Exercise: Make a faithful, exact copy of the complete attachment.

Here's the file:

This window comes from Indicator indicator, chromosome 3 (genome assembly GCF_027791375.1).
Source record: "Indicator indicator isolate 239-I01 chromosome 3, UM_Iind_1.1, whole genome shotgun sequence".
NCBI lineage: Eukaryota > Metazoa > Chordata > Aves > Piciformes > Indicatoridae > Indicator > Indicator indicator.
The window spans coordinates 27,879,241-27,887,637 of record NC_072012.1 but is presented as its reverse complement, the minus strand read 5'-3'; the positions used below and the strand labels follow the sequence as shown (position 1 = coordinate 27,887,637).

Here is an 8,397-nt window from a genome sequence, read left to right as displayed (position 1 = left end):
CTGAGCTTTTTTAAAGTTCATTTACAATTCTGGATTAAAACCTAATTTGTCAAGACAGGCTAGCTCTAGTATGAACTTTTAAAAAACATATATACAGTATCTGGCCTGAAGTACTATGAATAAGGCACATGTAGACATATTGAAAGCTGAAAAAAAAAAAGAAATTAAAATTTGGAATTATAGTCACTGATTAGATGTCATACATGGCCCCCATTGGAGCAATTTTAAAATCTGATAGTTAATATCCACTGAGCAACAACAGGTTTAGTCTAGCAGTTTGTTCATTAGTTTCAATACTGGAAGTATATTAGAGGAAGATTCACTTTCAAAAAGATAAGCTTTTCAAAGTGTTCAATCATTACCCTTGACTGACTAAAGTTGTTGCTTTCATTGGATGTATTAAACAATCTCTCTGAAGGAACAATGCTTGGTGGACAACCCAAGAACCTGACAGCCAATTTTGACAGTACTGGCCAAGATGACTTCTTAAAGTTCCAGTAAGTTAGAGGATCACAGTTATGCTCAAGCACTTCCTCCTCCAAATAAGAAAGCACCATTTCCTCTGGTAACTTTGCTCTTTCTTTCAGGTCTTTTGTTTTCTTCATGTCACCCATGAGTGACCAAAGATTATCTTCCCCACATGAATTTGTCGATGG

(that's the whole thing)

This window comes from Indicator indicator, chromosome 3 (genome assembly GCF_027791375.1).
Source record: "Indicator indicator isolate 239-I01 chromosome 3, UM_Iind_1.1, whole genome shotgun sequence".
NCBI lineage: Eukaryota > Metazoa > Chordata > Aves > Piciformes > Indicatoridae > Indicator > Indicator indicator.
The window spans coordinates 27,879,241-27,887,637 of record NC_072012.1 but is presented as its reverse complement, the minus strand read 5'-3'; the positions used below and the strand labels follow the sequence as shown (position 1 = coordinate 27,887,637).

Here is an 8,397-nt window from a genome sequence, read left to right as displayed (position 1 = left end):
CTGAGCTTTTTTAAAGTTCATTTACAATTCTGGATTAAAACCTAATTTGTCAAGACAGGCTAGCTCTAGTATGAACTTTTAAAAAACATATATACAGTATCTGGCCTGAAGTACTATGAATAAGGCACATGTAGACATATTGAAAGCTGAAAAAAAAAAAGAAATTAAAATTTGGAATTATAGTCACTGATTAGATGTCATACATGGCCCCCATTGGAGCAATTTTAAAATCTGATAGTTAATATCCACTGAGCAACAACAGGTTTAGTCTAGCAGTTTGTTCATTAGTTTCAATACTGGAAGTATATTAGAGGAAGATTCACTTTCAAAAAGATAAGCTTTTCAAAGTGTTCAATCATTACCCTTGACTGACTAAAGTTGTTGCTTTCATTGGATGTATTAAACAATCTCTCTGAAGGAACAATGCTTGGTGGACAACCCAAGAACCTGACAGCCAATTTTGACAGTACTGGCCAAGATGACTTCTTAAAGTTCCAGTAAGTTAGAGGATCACAGTTATGCTCAAGCACTTCCTCCTCCAAATAAGAAAGCACCATTTCCTCTGGTAACTTTGCTCTTTCTTTCAGGTCTTTTGTTTTCTTCATGTCACCCATGAGTGACCAAAGATTATCTTCCCCACATGAATTTGTCGATGG